Source code, or rather algorithms and algebra, is the tool of the digital craftsman with over a thousand years of mathematical theories behind it. Only for little more than a quarter of a century it has acted as software. Software is a means of creating art and communicating. It is a metaliterature which defines how meaning can be carried and (re)produced by multiplying the possibilities of communication.
Just as software is a means of metacommunication, so it represents a Parole, deriving its execution from a Langue: the grammatical and linguistic universe of the code. Although many see the source code as merely an obscure cryptogram, it has an indirect effect on the way we communicate and even more on the efficiency with which we do so.
Developing software means developing communication architectures whose inhabitants have the right to access, recombine, evolve and adapt to their needs.
The growth of the Internet has made nonproprietary alternatives even more practical. What scholarly and popular writing alike characterize as a thing ("the Internet") is actually the name of a social condition: the fact that everyone in the network society is connected directly, without intermediaries, to everyone else.
Dyne.org appeared online in 2000 when Jaromil published his first free and open source project: the Hasciicam software, which set up a video stream made of letters and played it out from the website. His creation has been widely appreciated both for its artistical value and for making it possible to broadcast live video using old hardware with a slow network connection.
Since then Jaromil, collaborating with a growing network of inventors, has offered to the public newly written software for media production, configuring dyne.org as a free software atelier, a portal to Digital Creation and Media Art.
Many people, ranging from radio makers, humanitarian organizations, video artists, medical researchers, media activists and educators, use and distribute dyne.org software worldwide, free of charge, echoing the spirit of freedom of this autonomous initiative.
Openness, knowledge sharing and freedom of creation are the philosophycal principles guiding the evolution of dyne.org, hosting creations that have been conceptualized not for a profit, but for their role within society.
In 2003, Jaromil started collaborating with the Netherlands Media Art Institute (NMAI) focusing on video streaming, developing a digital video syncstarter and the vision mixer software FreeJ.
As a result, a relationship was established between NMAI and dyne.org, which resulted in NMAI becoming a formal patron of the dyne.org foundation established in 2005.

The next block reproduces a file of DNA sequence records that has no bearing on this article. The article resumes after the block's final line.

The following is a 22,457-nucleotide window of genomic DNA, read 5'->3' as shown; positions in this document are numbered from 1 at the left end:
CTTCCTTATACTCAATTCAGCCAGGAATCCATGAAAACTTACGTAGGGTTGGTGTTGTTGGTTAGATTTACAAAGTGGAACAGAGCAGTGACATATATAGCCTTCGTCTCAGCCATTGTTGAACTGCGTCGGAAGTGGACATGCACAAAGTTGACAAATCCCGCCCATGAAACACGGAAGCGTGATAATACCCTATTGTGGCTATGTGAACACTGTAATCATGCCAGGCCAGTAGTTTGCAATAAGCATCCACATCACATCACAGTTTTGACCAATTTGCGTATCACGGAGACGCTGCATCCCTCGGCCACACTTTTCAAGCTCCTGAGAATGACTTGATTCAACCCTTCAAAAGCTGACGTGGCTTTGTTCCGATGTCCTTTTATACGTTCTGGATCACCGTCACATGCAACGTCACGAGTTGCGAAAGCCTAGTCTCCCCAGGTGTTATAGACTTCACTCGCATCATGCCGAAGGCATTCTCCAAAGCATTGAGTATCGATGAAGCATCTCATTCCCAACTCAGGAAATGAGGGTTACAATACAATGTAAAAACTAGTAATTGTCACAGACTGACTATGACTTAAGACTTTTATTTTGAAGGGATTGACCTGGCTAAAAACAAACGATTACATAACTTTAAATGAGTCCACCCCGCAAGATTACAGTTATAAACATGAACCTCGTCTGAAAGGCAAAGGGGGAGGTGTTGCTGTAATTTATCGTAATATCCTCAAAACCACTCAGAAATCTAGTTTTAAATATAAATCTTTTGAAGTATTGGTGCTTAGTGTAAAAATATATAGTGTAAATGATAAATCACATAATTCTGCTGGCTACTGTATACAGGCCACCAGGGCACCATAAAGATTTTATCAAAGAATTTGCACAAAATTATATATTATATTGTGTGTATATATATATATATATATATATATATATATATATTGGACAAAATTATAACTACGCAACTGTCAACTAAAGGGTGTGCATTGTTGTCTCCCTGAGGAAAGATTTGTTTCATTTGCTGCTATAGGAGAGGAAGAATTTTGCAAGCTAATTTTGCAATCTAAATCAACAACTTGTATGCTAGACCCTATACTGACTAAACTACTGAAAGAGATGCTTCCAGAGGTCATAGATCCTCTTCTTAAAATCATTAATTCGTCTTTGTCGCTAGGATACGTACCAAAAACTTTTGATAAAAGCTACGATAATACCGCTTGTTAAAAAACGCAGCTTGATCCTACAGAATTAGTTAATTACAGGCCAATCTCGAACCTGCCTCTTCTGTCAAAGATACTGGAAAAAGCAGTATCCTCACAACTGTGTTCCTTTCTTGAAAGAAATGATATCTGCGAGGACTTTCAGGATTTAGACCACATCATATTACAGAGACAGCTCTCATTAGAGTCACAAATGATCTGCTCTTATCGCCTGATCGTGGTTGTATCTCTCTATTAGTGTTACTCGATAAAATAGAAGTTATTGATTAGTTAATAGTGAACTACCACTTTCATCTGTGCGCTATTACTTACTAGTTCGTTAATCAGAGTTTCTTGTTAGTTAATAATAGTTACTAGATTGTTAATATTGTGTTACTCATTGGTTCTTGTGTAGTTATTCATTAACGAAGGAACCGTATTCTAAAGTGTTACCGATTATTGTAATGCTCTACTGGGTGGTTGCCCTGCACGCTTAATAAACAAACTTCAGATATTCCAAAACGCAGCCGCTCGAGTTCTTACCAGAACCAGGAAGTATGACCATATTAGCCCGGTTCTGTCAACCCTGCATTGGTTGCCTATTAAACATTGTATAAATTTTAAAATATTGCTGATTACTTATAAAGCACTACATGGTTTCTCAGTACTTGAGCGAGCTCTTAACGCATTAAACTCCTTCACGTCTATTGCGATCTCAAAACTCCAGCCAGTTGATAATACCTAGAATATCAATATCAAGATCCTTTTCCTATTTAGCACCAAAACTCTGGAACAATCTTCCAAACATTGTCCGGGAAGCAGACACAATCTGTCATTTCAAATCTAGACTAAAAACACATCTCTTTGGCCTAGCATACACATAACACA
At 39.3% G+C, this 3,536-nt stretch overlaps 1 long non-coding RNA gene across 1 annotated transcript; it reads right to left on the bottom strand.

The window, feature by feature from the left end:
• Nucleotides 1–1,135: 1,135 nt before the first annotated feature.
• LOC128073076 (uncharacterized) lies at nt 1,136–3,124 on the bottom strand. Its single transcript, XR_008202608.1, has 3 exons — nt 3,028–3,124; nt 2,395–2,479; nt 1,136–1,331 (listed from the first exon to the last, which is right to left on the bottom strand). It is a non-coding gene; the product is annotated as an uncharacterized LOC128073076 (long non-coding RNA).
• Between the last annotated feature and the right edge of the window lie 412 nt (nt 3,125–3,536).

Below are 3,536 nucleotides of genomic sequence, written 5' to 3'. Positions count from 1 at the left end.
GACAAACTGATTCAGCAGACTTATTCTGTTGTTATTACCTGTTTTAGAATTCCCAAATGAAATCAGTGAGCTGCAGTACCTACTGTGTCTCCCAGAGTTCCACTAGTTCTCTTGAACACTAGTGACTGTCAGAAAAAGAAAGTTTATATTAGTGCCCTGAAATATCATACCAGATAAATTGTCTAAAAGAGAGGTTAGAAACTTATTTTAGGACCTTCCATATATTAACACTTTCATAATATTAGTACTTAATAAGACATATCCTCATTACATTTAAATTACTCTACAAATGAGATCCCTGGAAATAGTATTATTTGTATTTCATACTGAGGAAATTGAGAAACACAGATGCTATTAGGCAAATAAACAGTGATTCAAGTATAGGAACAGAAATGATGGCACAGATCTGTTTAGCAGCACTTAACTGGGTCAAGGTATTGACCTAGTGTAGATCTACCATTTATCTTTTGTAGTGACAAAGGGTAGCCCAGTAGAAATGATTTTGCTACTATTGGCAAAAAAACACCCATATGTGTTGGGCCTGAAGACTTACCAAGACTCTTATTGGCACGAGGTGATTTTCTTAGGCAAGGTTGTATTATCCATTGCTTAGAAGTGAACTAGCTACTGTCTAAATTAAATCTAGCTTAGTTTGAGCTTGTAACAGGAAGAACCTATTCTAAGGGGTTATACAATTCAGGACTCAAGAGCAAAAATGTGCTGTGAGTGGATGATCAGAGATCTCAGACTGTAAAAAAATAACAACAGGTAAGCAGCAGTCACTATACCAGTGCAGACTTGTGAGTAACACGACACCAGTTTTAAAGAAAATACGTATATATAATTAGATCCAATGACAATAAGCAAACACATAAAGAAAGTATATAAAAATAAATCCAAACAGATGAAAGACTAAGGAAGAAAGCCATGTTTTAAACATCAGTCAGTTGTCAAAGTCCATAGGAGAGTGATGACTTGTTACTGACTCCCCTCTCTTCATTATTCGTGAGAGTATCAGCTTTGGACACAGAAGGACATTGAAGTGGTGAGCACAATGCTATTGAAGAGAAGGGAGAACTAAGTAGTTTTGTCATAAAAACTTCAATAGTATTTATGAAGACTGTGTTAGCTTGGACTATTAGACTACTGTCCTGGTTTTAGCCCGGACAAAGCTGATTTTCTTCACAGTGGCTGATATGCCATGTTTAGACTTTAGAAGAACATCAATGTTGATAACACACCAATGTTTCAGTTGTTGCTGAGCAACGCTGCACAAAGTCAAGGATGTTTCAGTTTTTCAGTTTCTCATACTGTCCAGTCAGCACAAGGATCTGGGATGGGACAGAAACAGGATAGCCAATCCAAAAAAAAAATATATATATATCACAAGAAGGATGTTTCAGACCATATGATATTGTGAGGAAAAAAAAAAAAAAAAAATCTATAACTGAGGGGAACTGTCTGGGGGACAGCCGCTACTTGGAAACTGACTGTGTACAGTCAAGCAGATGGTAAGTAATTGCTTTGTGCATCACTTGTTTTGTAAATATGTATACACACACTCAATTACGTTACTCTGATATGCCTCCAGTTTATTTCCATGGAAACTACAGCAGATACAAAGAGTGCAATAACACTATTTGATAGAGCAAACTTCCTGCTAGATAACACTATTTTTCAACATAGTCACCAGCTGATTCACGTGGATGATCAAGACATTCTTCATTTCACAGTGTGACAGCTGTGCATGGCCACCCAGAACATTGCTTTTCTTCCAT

3. Definitions of terms
Our definition of Free and Open Source Software refers to all software licensed and distributed under the GNU General Public License, as published by the Free Software Foundation. Free has to be intended as "Libre", free as in free speech, not simply gratis. Free software must let users redistribute, modify, and adapt software without any fee.
From now on we'll refer to such software as acronym FLOSS (free libre open source software).
FLOSS implies 4 fundamental freedoms:
- The freedom to run the program, for any purpose.
- The freedom to study how the program works, and adapt it to your needs.
- The freedom to redistribute copies so you can help your neighbor.
- The freedom to improve the program, and release your improvements to the public, so that the whole community benefits.
The dyne.org foundation is an organization which develops, uses and distributes FLOSS software and hardware solutions.
By nonprofit we specify that all the revenues are reinvested in research, development, use and distribution of dyne.org software and hardware products. The NMAI guarantees that overhead never will be more than 5% of the revenues.
4. Mission Statement
DYNE.ORG intends to promote the idea and practice of open source knowledge sharing within civil society by fostering research, development, production and distribution of FLOSS based solutions: by opening the partecipation to online and physical communities, leveraging democratical and horizontal access to technology and lowering economic requirements for accessibility.
To foster use of FLOSS in artistical creation: exploring new forms of expression and interaction, disseminating new languages that can be freely adopted and modified, and ensuring everyone the long term conservation of digital artworks.
To insure sustainability of FLOSS development especially for nonprofits. Since software a socially relevant media, it should not survive solely on the basis of merchantability.